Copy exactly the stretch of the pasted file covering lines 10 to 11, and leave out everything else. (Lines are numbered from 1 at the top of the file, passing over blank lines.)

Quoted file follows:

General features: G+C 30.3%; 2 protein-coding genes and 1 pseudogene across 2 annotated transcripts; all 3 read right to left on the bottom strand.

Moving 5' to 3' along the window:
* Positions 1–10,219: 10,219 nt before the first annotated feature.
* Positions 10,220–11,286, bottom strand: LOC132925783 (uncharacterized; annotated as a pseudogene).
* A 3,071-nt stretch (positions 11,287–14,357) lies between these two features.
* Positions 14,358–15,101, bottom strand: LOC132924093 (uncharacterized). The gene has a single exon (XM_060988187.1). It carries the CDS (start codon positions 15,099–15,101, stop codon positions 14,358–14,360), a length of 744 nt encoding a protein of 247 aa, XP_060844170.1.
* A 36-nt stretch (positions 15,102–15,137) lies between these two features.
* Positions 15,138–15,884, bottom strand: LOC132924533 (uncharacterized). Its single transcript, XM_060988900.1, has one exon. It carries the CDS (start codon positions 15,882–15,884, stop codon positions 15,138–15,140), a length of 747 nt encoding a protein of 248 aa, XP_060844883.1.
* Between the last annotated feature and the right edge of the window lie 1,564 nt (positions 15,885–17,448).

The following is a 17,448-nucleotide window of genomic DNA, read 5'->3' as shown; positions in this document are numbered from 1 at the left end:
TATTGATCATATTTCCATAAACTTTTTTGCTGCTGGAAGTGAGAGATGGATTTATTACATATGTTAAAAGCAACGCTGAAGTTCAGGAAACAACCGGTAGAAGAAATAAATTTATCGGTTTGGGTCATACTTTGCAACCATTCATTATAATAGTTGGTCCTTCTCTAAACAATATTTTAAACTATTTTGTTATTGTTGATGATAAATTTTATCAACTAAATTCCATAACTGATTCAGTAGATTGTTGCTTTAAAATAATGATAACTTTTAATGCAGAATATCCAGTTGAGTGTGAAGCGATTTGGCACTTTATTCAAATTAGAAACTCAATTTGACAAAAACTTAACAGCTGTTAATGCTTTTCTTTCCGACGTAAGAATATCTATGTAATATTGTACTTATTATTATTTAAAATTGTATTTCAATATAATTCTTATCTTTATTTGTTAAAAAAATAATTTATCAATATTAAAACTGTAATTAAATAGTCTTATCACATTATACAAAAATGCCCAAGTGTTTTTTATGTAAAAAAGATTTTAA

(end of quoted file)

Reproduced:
The following is a 17,448-nucleotide window of genomic DNA, read 5'->3' as shown; positions in this document are numbered from 1 at the left end:
TATTGATCATATTTCCATAAACTTTTTTGCTGCTGGAAGTGAGAGATGGATTTATTACATATGTTAAAAGCAACGCTGAAGTTCAGGAAACAACCGGTAGAAGAAATAAATTTATCGGTTTGGGTCATACTTTGCAACCATTCATTATAATAGTTGGTCCTTCTCTAAACAATATTTTAAACTATTTTGTTATTGTTGATGATAAATTTTATCAACTAAATTCCATAACTGATTCAGTAGATTGTTGCTTTAAAATAATGATAACTTTTAATGCAGAATATCCAGTTGAGTGTGAAGCGATTTGGCACTTTATTCAAATTAGAAACTCAATTTGACAAAAACTTAACAGCTGTTAATGCTTTTCTTTCCGACGTAAGAATATCTATGTAATATTGTACTTATTATTATTTAAAATTGTATTTCAATATAATTCTTATCTTTATTTGTTAAAAAAATAATTTATCAATATTAAAACTGTAATTAAATAGTCTTATCACATTATACAAAAATGCCCAAGTGTTTTTTATGTAAAAAAGATTTTAA